Plants and animals undergo certain recurring life-cycle events, such as migrations between summer and winter habitats or the annual blooming of plants. Known as phenology, the timing of these events is very sensitive to changes in climate (and changes in one species’ phenology can impact entire food webs and ecosystems). Shifts in phenology have been described as a “fingerprint” of the temporal and spatial responses of wildlife to climate change impacts. Thus, phenology provides one of the strongest indicators of the adaptive capacity of organisms or the ability of organisms to cope with future environmental conditions. In this study, researchers explored how the timing and occurrence of a number of highly migratory marine animals is changing due to a series of climatic and ecological shifts

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Gulf of Maine - Credit: Michelle Staudinger, USGS
Project

Current and future hydrologic variability is a major driver underlying large-scale management and modification of inland waters and river systems. In a climate-altered future, identifying and implementing management actions that mitigate anticipated flow regime extremes will be an important component of climate adaptation strategies. These concerns will be particularly focused on extreme flows (floods and droughts) that have ecological, social, and economic importance, and whose impacts are inversely proportion to their frequency. Climate warming is expected to increase the frequency of extreme precipitation. It is critical for natural resources conservation that responses to these risks incorporate ‘green’ infrastructure which potentially benefit both ecosystems and human infrastructure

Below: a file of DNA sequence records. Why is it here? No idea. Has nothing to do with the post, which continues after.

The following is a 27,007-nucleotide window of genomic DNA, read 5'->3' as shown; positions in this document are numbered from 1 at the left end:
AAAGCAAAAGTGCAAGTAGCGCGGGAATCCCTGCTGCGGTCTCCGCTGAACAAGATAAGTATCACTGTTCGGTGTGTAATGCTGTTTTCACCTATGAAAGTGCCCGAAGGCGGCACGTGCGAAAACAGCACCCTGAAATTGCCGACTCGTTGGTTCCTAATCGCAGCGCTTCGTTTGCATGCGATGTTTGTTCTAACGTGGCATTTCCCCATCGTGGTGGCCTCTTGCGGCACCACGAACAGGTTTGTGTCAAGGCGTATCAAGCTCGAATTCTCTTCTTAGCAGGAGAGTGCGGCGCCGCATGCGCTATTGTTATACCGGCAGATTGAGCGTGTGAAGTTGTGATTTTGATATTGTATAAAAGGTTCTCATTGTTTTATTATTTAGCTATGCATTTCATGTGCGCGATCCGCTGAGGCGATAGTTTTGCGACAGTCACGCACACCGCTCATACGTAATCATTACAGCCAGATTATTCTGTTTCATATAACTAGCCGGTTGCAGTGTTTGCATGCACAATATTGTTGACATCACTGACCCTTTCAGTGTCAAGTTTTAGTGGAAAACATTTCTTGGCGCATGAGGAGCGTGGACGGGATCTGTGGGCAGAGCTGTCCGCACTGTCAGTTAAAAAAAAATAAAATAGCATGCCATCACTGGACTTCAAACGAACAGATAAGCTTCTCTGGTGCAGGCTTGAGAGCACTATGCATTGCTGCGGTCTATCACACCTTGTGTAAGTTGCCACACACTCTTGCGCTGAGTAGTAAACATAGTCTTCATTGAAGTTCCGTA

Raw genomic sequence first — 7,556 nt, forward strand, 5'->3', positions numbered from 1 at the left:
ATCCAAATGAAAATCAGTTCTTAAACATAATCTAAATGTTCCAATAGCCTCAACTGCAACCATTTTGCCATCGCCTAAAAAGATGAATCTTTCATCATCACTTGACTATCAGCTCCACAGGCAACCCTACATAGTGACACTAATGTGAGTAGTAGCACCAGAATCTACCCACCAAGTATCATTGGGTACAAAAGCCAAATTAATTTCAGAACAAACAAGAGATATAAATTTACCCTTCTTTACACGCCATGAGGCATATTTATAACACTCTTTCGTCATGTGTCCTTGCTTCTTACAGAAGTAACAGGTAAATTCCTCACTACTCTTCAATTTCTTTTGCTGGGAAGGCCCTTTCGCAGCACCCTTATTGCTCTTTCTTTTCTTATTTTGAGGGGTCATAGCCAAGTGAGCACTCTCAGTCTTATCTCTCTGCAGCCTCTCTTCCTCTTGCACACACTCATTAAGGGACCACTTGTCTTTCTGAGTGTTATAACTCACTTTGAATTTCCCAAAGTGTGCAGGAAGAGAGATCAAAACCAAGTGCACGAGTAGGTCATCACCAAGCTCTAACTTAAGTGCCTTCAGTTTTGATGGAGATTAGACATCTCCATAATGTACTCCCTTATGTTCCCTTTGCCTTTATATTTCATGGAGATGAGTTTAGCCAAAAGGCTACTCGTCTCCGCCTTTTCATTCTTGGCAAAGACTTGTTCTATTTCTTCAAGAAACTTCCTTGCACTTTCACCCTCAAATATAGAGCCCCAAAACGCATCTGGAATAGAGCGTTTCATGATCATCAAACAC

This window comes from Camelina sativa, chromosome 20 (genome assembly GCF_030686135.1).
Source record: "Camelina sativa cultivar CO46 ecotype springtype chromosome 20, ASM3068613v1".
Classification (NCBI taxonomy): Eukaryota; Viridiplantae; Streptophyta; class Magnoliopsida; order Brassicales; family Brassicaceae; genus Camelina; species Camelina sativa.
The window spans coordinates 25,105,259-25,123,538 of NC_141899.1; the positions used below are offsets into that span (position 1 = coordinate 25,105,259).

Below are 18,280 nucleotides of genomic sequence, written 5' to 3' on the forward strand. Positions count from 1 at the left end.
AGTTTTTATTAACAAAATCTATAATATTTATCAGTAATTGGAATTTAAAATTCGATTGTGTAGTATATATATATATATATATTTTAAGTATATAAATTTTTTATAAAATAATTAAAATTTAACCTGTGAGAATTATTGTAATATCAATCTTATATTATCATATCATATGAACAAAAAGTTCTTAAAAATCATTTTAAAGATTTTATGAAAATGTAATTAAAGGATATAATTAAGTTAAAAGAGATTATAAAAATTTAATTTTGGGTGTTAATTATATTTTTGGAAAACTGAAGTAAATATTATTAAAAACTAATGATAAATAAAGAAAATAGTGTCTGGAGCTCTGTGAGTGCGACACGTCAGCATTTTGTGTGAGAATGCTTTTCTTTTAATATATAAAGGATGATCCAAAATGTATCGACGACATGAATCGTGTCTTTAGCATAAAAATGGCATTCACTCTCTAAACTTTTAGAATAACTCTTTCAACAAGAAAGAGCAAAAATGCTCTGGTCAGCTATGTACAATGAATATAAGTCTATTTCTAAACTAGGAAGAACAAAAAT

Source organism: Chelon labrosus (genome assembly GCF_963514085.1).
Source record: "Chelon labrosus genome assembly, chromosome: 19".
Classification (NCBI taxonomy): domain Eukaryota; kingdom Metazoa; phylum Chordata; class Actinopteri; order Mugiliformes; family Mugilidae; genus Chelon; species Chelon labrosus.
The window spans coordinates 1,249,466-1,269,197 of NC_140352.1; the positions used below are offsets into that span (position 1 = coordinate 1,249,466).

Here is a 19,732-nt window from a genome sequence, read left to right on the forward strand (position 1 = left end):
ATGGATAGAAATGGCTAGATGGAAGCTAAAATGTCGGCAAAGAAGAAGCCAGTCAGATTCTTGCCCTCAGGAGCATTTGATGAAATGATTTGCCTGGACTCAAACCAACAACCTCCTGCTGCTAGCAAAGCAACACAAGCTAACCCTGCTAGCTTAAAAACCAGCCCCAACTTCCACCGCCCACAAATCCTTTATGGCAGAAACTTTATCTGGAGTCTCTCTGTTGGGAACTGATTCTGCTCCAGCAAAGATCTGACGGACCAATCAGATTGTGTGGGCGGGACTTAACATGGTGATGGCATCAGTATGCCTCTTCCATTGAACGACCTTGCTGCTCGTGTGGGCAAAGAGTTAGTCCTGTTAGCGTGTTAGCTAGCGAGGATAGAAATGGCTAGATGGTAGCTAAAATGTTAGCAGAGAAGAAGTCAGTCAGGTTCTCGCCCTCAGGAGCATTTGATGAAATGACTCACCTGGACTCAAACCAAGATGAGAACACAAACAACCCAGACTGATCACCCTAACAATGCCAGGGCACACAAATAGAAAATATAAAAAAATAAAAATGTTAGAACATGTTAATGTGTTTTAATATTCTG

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Slow the Flow _schematic2.jpg
Project

Climate change-driven shifts in distribution and abundance are documented in many species. However, in order to better predict species responses, managers are seeking to understand the mechanisms that are driving these changes, including any thresholds that might soon be crossed. We leveraged the research that has already been supported by the Northeast Climate Adaptation Science Center (NE CASC) and its partners and used the latest modeling techniques combined with robust field data to examine the impact of specific climate variables, land use change, and species interactions on the future distribution and abundance of species of conservation concern. Moreover, we documented biological thresholds related to climate variability and change for critical species in the Northeastern and Midwestern U.S. Our objectives were to identify the primary drivers (e.g